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15 Reasons You Should -- and Shouldn't -- Sell Your Home During the Second Half of 2022

By Maurie Backman - Aug 12, 2022 at 9:10AM
A white stone home with a For Sale sign with Sale Pending added.

15 Reasons You Should -- and Shouldn't -- Sell Your Home During the Second Half of 2022

A tough call to make

The decision to sell your home is a big one. After all, it will mean packing up your belongings, finding a new place to live, and leaving behind a world of memories. Selling your home during the latter part of 2022 could work to your benefit -- or not. Here are some reasons you should and shouldn't go that route.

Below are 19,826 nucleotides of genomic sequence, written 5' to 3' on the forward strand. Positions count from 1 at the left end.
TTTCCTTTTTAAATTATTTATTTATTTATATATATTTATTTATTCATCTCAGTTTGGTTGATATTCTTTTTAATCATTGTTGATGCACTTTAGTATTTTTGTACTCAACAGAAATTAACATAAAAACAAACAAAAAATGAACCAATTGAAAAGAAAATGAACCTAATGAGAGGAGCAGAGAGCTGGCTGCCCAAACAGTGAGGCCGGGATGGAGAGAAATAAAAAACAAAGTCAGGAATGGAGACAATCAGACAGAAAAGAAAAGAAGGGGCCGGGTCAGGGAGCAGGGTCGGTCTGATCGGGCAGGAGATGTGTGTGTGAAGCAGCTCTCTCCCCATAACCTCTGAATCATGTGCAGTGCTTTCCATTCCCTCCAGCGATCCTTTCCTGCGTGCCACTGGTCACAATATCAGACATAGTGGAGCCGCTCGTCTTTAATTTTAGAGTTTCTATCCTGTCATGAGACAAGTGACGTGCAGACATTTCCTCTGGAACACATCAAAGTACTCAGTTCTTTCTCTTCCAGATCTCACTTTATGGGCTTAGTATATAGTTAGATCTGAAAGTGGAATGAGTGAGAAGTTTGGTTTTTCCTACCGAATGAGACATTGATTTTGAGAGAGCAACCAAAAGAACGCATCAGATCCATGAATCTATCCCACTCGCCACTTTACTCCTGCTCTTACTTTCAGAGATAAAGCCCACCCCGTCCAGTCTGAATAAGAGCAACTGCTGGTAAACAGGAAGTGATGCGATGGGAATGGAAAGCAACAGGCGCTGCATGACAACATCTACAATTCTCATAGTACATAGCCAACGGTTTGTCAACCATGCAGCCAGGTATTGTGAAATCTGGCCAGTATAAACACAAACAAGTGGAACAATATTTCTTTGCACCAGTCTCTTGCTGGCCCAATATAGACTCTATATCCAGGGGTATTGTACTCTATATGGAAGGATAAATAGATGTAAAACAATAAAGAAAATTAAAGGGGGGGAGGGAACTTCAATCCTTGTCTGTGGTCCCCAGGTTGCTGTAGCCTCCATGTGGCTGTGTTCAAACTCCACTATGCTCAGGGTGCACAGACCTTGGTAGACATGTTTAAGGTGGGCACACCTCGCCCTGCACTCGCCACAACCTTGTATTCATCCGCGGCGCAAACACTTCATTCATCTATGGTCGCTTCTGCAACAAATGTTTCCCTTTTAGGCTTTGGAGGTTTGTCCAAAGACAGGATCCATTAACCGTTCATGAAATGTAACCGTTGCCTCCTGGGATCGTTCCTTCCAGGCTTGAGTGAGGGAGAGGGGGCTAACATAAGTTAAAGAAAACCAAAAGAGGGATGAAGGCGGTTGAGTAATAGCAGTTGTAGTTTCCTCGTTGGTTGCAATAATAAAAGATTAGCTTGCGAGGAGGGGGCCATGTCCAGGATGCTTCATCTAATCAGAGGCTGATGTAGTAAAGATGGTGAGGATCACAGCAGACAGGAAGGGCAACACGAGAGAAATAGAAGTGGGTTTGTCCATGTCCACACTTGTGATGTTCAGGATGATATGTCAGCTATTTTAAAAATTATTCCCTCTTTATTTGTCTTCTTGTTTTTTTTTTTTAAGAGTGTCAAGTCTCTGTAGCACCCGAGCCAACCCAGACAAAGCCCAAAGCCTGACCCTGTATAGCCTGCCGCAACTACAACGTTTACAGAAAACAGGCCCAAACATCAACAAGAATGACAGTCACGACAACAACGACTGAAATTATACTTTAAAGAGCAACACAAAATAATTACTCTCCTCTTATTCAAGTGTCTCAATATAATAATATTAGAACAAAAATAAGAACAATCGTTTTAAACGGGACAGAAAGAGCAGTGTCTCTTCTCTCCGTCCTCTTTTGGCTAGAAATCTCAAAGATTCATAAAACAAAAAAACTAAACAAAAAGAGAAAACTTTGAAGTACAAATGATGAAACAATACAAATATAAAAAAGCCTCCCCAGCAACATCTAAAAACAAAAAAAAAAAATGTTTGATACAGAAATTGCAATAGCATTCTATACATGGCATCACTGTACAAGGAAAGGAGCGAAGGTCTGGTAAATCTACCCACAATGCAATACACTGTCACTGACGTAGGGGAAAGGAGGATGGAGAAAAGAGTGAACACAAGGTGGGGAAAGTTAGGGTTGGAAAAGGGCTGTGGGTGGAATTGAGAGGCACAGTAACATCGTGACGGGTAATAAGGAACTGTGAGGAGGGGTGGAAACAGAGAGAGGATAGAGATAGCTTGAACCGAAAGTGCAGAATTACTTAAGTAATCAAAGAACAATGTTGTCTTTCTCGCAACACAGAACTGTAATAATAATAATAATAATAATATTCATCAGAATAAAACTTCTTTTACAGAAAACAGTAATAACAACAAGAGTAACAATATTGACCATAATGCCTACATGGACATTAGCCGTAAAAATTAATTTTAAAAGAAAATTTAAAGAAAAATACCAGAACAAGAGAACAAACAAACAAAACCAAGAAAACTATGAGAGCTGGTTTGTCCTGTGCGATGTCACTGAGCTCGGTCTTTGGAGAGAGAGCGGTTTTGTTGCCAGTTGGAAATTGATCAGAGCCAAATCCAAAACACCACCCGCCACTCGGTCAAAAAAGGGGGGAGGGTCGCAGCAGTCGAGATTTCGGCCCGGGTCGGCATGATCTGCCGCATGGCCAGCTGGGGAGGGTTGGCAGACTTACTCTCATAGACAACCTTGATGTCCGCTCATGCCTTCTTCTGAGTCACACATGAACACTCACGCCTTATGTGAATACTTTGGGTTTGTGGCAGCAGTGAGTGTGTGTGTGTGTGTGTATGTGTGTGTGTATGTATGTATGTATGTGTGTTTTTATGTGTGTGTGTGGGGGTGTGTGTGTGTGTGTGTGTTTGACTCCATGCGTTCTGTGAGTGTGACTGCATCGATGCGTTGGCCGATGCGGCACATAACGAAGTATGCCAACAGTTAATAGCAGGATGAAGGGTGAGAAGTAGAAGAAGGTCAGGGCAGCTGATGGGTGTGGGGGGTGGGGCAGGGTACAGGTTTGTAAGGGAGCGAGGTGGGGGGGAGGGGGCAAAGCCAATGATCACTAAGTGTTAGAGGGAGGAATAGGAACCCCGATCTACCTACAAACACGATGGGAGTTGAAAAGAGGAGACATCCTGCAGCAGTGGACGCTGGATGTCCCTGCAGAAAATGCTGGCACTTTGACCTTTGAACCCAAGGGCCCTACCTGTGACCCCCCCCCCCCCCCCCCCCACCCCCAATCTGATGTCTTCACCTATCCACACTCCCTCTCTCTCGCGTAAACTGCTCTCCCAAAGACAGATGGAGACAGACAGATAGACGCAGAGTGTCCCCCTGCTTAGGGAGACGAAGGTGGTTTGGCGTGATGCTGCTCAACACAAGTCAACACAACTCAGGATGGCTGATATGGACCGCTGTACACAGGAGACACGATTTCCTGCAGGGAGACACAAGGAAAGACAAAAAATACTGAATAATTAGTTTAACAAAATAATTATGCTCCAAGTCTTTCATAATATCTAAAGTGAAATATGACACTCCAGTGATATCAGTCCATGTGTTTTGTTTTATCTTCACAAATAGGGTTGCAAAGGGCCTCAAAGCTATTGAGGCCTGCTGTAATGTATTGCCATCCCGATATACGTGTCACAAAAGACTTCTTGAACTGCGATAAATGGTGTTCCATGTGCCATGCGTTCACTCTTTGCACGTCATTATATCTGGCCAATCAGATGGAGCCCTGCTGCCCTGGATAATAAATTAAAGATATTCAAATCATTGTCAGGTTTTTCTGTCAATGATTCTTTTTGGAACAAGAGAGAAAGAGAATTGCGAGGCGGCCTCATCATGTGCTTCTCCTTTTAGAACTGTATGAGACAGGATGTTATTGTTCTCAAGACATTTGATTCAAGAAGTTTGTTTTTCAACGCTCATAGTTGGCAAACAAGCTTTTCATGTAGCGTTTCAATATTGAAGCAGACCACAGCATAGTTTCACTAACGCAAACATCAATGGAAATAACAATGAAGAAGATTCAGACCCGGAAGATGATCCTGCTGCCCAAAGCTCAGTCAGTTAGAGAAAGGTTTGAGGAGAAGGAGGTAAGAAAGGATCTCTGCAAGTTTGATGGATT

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A suburban street with numerous houses for sale.

1. The market is still hot

Right now, buyer demand is very strong. If you sell your home in the next few months, there's a good chance you'll command a price you're happy with. And that could give you the freedom to upsize to a larger space in your next home.

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Pretty single-family house with a turquoise door.

2. Inventory is still low

Because the housing market still lacks inventory, there's a good chance you'll manage to find more than one interested buyer if you list your home in the coming months. That could result in a bidding war. And while bidding wars are bad for buyers, they commonly lead to higher sale prices for sellers.

ALSO READ: 3 Bidding War Strategies to Use in Today's Housing Market

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A tablet showing a mortgage application.

3. Mortgage rates are still reasonable